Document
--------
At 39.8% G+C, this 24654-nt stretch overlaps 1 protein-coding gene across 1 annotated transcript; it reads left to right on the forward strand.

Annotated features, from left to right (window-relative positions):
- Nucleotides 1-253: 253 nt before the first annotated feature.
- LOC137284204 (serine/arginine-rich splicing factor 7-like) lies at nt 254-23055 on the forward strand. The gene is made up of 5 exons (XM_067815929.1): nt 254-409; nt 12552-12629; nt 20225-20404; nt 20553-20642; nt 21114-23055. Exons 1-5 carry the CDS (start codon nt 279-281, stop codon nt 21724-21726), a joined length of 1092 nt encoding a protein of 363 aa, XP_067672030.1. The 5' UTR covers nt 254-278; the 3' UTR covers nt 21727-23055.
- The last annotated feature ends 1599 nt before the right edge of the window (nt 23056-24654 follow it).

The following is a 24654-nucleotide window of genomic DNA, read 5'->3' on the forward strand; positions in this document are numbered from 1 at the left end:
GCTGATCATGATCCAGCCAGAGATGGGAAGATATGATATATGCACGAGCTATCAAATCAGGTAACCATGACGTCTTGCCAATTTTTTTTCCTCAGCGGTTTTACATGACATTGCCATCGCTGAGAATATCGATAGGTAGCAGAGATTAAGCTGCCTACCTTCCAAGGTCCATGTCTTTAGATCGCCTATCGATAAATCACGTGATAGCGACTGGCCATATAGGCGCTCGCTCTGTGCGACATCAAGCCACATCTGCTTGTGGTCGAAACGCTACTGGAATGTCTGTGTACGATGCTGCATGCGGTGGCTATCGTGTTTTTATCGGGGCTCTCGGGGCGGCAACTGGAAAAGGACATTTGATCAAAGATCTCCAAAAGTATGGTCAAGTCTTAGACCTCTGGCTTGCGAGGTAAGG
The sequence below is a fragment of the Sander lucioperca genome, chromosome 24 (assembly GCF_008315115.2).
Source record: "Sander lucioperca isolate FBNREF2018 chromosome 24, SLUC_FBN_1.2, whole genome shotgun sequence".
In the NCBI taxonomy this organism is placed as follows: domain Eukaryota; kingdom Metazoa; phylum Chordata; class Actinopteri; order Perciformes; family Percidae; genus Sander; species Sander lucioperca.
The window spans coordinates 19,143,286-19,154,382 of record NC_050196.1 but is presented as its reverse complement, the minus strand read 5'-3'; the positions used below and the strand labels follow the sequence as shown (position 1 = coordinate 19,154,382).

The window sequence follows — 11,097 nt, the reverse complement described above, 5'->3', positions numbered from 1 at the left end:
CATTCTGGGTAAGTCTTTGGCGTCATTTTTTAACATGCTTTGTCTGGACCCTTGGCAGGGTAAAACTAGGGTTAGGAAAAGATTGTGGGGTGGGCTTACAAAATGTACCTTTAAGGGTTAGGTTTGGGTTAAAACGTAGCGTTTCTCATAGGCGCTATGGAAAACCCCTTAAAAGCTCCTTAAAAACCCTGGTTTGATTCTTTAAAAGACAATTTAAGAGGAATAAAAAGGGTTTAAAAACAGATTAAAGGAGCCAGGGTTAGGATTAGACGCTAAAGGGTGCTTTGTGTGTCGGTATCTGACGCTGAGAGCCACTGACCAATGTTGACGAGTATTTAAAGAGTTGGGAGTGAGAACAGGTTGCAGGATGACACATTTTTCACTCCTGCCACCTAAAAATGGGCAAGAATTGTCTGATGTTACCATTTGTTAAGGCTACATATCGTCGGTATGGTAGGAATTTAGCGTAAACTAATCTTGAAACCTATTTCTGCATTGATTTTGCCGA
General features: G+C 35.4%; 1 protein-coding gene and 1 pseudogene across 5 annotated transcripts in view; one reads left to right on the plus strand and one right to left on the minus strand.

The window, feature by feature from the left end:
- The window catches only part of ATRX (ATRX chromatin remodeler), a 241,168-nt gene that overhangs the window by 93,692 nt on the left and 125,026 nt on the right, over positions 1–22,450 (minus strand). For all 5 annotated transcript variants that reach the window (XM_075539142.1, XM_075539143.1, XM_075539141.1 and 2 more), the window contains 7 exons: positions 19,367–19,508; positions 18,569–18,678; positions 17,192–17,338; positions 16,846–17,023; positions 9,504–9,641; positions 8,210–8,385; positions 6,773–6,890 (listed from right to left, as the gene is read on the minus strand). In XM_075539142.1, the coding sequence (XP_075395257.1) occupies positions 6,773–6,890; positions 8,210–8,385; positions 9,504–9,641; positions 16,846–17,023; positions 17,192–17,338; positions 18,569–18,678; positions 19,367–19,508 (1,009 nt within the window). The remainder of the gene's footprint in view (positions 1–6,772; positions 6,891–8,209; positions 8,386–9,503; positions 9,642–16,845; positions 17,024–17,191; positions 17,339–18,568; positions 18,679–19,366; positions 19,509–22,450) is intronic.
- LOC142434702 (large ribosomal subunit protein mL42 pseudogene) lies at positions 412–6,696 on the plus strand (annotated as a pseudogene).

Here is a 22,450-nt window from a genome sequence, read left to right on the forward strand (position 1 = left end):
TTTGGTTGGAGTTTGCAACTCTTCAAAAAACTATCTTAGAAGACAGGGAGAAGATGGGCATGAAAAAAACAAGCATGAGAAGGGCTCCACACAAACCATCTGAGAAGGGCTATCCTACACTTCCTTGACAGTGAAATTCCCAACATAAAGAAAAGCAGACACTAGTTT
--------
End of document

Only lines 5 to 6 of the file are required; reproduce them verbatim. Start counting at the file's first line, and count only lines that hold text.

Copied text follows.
- The last annotated feature ends 1599 nt before the right edge of the window (nt 23056-24654 follow it).

The following is a 24654-nucleotide window of genomic DNA, read 5'->3' on the forward strand; positions in this document are numbered from 1 at the left end: